People without a home to self-quarantine in and without regular access to sanitation are likelier to contract the coronavirus. As cases hit New York City shelters, advocates in D.C. are warning about the city’s homeless.
We have all heard what to do to minimize the risk of getting coronavirus: Wash your hands regularly, stay at home if possible, stay away from large crowds and keep a safe distance. But what if your home is a tent without running water? Or if you can only get a warm meal and a roof over your head in a shelter where the beds are packed together in cramped quarters? This is the difficult reality facing homeless people.
In 2019, the Washington, D.C. metropolitan area had roughly 9,800 homeless residents, according to a study by the Metropolitan Washington Council of Governments. The number fluctuates greatly and cannot be pinned down exactly. One thing is certain, however: a large number of people without a roof over their heads are facing even greater challenges since the coronavirus outbreak.
The US organization National Alliance to End Homelessness states on their website that "individuals experiencing homelessness include many older adults, often with compounding disabilities, who reside in large congregate facilities or in unsheltered locations with poor access to sanitation." The coronavirus entry continues: "Their age, poor health, disability, and living conditions make them highly vulnerable to illness."
Advice for the homeless via telephone
Amber Harding is an attorney with the Washington Legal Clinic for the Homeless, where homeless persons, or those threatened with homelessness, can go for help. Her voice gets animated when the conversation turns to the problems her clients are now facing. "I'm sorry," she says on the phone, "you can tell that I work from home now, so I talk a lot when somebody asks me about this."
Since Friday, the Washington Legal Clinic has been operating on a home office only basis. Their lawyers take turns with the emergency shift that is available round the clock, whilst all other general calls are routed to the appropriate legal expert for the issue.
"We usually meet people where they are at, in homeless shelters or at day programs," Harding says. "But those programs have been canceled and the shelters are only open to people who must be there." In addition to their hotline, the lawyers also call former clients to see if they can help in any way during this difficult time. But some things have gotten easier during the coronavirus crisis as well.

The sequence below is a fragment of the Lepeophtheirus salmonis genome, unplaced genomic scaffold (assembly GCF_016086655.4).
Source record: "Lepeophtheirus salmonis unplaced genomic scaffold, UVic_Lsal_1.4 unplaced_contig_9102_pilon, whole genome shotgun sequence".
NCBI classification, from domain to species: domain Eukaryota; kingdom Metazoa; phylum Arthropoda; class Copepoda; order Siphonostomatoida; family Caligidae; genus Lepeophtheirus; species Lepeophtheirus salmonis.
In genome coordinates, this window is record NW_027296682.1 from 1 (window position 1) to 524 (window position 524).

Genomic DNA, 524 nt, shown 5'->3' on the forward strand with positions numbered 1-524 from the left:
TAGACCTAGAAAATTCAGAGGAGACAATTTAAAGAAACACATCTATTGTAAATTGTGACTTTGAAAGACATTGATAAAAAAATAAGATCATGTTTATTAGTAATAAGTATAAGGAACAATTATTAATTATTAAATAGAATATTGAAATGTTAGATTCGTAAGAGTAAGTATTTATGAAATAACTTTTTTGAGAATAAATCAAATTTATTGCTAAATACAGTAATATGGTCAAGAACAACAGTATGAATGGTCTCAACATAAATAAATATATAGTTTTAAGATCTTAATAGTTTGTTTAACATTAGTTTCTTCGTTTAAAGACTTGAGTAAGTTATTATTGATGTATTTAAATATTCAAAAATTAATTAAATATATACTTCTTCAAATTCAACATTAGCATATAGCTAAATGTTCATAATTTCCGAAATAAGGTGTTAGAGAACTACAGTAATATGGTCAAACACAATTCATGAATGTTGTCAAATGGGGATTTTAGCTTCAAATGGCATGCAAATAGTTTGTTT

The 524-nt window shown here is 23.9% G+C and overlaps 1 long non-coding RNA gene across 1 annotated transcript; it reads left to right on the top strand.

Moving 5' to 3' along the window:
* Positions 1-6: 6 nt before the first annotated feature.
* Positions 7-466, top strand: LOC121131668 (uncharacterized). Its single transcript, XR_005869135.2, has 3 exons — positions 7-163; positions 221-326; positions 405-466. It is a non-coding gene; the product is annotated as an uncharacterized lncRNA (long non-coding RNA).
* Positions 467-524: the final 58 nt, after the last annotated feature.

Less bureaucracy in times of crisis
Families who seek refuge in an emergency homeless shelter set up especially for them usually have to deal with a lot of red tape. Before they can get a place, they have to present ID, proof of residency in the state where they're seeking shelter, a list of their places of residence for the last two years and much more — and are then still often wrongly refused, Harding explains.
But currently, these emergency family shelters are doing phone intakes, with no documents required. "The question I have now is: Why are you not doing this all the time?"
Washington, D.C. has adopted some measures to prevent more people from losing their homes in the coronavirus crisis. One of the biggest steps is a moratorium on evictions. No one can be thrown out into the street during the public health emergency, decreed by Mayor Muriel Bowser.
But that's not enough, experts say. The rents of people receiving state assistance should also be paid. "As things stand, the landlord can evict families for unpaid rent as soon as the health emergency is lifted," says Harding. "And because many people are losing their income right now, we'll see a huge increase in the number of homeless families once the emergency is lifted."
One person could 'spread it to everyone in the shelter'
In New York City, the coronavirus has reached the homeless shelters. As of Thursday, there are seven cases in different shelters.
Harding is concerned about the virus spreading in Washington's facilities as well. "Some of the shelters here have bunk beds, people share living quarters and bathrooms, and there's lower [standards of] cleanliness."
She complains that there's not enough testing in the U.S. and says that everyone in a high-risk group like the older homeless with pre-existing conditions should be tested. "If we had a good testing system, we could isolate those who have the virus immediately," says Harding.
"But when someone gets a cough, once that person is hospitalized and tests positive, they'll have already spread it to everyone in the shelter." That's Harding's biggest concern for the coming weeks: "People dying in communal shelters."